President Recep Tayyip Erdogan has reaffirmed his commitment to crafting a civilian and libertarian new constitution on the anniversary of the 1980 coup, asserting that the post-coup constitution still exerts influence on the nation's governance, APA reports citing Hurriyet Daily News.
"A country such as Türkiye, with 2,000 years of state tradition, the experience of a republic reaching its first century and 73 years of democracy, deserves a much better constitution," Erdogan asserted during his speech at a symposium held at the Ulucanlar Prison Museum on Sept. 12.
Erdogan contended that Turkish constitutions since the 1960s have often been shaped by military coups, emphasizing, "Even though it has been amended 23 times since 1987... the text we have is a coup constitution."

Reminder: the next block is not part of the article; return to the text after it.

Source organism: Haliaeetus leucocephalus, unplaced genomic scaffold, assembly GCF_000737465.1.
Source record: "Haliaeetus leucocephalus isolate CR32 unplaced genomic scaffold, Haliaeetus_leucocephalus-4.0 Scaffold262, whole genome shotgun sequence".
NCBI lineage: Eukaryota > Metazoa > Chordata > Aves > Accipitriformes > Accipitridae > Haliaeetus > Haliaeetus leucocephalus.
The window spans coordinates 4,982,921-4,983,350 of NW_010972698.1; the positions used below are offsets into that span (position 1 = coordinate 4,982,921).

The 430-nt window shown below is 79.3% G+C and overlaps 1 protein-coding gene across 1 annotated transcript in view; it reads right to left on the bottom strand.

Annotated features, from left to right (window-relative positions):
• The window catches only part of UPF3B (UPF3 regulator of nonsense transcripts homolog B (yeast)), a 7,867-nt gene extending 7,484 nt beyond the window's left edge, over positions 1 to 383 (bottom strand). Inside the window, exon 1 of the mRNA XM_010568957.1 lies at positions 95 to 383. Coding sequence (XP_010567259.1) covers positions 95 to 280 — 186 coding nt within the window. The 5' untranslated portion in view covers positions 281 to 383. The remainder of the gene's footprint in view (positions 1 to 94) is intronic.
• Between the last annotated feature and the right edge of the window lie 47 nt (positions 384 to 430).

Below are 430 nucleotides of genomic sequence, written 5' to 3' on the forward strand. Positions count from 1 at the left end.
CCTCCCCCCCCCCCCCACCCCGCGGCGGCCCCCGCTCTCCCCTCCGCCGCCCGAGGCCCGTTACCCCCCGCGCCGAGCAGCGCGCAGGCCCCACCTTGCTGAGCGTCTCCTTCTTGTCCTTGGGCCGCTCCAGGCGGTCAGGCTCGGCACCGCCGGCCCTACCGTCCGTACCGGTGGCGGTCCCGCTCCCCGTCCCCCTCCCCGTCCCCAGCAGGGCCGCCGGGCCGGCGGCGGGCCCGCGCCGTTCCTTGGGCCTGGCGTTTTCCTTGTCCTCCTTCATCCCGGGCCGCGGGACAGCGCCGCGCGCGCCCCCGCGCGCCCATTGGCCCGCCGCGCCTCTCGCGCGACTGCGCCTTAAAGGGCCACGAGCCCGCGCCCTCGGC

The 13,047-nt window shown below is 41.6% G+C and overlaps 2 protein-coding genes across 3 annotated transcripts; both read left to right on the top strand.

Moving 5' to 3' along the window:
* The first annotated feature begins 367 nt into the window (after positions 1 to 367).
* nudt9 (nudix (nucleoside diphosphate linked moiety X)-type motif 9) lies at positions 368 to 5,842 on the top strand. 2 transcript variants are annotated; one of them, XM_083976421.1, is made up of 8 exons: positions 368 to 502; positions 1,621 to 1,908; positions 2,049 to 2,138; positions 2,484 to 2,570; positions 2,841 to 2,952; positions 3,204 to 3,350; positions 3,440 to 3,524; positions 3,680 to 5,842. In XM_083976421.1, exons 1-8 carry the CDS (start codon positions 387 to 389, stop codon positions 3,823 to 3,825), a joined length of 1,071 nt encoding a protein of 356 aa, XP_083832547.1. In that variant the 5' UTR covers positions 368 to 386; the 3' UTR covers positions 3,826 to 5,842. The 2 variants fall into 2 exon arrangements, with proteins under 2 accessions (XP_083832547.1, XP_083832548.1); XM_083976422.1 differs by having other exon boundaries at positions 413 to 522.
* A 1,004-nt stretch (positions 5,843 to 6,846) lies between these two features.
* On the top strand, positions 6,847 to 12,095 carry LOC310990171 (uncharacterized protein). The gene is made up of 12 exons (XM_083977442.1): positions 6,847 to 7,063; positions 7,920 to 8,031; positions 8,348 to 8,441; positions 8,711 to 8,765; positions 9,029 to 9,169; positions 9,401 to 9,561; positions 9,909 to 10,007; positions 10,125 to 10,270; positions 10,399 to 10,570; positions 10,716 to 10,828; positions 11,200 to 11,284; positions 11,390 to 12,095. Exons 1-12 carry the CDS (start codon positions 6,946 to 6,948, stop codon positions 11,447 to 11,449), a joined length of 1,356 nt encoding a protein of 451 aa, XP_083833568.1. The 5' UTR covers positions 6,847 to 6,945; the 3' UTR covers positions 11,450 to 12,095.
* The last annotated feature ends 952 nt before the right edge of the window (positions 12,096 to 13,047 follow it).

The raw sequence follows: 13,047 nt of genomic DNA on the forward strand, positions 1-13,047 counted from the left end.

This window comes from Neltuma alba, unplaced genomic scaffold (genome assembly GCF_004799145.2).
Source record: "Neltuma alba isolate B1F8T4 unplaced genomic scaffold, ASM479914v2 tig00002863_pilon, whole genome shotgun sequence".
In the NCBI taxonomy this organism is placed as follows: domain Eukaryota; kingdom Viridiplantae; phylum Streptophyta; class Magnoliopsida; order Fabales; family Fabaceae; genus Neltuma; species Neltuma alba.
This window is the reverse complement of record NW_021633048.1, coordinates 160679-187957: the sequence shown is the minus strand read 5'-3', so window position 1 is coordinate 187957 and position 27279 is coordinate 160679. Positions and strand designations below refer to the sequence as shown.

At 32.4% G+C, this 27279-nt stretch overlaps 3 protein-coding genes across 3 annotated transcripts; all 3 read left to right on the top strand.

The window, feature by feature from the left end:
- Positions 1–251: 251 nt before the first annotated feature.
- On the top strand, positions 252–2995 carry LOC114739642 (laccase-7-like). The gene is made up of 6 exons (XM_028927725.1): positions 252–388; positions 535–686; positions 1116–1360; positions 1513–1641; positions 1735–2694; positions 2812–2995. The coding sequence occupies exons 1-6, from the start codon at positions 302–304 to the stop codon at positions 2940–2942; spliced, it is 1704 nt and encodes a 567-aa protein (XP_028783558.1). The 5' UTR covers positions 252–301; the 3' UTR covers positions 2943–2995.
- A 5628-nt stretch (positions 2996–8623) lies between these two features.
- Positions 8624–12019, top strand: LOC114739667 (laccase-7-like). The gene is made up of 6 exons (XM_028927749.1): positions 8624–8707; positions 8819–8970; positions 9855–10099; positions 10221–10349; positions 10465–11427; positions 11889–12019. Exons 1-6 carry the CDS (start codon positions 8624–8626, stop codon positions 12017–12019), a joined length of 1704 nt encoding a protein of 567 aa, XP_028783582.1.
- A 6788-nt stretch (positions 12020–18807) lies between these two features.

Recalling efforts made in the past year through a workshop attended by scholars, Erdogan expressed disappointment in the opposition's lack of participation in crafting a new constitutional charter.
"Unfortunately, no one other than the [ruling Justice and Development Party] AKP and the [Nationalist Movement Party] MHP came up with a new constitutional charter during this process. When it came to taking concrete steps, the opposition turned their helm in the other direction and disappeared," he lamented.
"The issue of a new constitution has always been a top priority for the government," Erdogan affirmed. "We will never stop struggling until we bring the new constitution, which is one of the limbs of our 'Century of Türkiye' goal."
Erdogan also underlined the pressing need for a constitution that aligns past ideals with future knowledge, particularly in a rapidly changing global landscape.